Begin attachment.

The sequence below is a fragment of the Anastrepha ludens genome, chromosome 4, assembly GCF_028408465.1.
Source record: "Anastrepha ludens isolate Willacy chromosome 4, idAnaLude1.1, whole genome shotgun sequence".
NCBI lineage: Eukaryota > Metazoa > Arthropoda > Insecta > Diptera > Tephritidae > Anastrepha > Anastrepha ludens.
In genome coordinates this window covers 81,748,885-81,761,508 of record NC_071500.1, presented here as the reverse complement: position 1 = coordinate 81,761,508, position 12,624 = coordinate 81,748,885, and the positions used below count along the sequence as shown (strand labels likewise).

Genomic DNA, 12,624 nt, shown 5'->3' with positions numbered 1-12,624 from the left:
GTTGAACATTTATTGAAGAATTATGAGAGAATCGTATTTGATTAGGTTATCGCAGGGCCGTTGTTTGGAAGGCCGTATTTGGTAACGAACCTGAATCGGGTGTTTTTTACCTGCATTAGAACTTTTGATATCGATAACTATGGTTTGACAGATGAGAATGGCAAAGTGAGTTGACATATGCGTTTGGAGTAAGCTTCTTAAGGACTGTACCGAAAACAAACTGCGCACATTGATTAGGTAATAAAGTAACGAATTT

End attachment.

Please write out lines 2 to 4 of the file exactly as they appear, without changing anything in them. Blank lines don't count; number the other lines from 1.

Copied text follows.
Source record: "Anastrepha ludens isolate Willacy chromosome 4, idAnaLude1.1, whole genome shotgun sequence".
NCBI lineage: Eukaryota > Metazoa > Arthropoda > Insecta > Diptera > Tephritidae > Anastrepha > Anastrepha ludens.
In genome coordinates this window covers 81,748,885-81,761,508 of record NC_071500.1, presented here as the reverse complement: position 1 = coordinate 81,761,508, position 12,624 = coordinate 81,748,885, and the positions used below count along the sequence as shown (strand labels likewise).